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6.1 Multipole Expansion

The multipole moments tex2html_wrap_inline2358 are displayed in Tab.\ 1. They grow relatively fast with tex2html_wrap_inline2470 .

In Tabs. 2-5 we display for various combinations of r and tex2html_wrap_inline2520 the partial sums


and the transformed values


with tex2html_wrap_inline2840 , tex2html_wrap_inline2842 and tex2html_wrap_inline2844 corresponding to the recursion of the Legendre polynomials tex2html_wrap_inline2846 . These values are rounded and can not display more than 16 exact decimal digits. The definition Eq. (37) of the tex2html_wrap_inline2584 transformation is used. Also displayed is for both sequences tex2html_wrap_inline2850 and tex2html_wrap_inline2852 the number of exact digits. This is defined as the negative decadic logarithm of the relative error as indicated also in the table headers.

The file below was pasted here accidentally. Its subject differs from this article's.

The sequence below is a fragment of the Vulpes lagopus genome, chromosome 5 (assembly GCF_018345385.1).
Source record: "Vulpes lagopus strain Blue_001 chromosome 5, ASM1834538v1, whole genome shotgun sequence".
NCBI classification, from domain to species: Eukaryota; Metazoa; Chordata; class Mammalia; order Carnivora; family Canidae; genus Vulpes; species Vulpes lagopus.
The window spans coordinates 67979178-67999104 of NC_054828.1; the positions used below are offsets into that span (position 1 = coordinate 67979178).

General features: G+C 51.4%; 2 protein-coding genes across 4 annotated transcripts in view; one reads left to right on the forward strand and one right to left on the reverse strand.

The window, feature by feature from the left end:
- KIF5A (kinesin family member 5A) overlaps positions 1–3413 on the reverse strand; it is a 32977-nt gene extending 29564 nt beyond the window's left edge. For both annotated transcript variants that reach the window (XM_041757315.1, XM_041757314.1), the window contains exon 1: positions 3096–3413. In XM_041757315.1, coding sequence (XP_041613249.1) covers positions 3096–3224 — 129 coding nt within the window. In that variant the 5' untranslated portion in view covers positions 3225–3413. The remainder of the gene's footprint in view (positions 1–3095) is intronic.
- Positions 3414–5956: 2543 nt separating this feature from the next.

Also, we display in Figures 1, 2, and 3 graphically the performance of the acceleration method for the multipole expansion using partial sums tex2html_wrap_inline2850 up to tex2html_wrap_inline2856 . Plotted are the achievable number of exact digits without (Fig. 1) and with acceleration (Fig. 2), and the gain, i.e., the additional digits achieved using the acceleration method, as a function of r and tex2html_wrap_inline2860 . For simplicity, the tex2html_wrap_inline2776 -fold frequency approach was not used, and hence the performance is better for larger distances from the singularity at r=2 and x=1.

From these tables and figures, one observes a clear increase of the accuracy by using the extrapolation method. Already for smaller values of tex2html_wrap_inline2470 , there is a drastic reduction of the error. A gain of three and more digits is typical and corresponds to a reduction of the error by a factor of 1000 or more.

Let us remark that the additional numerical effort for the extrapolation is very low in comparison to the evaluation of the multipole moments.

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Herbert H. H. Homeier (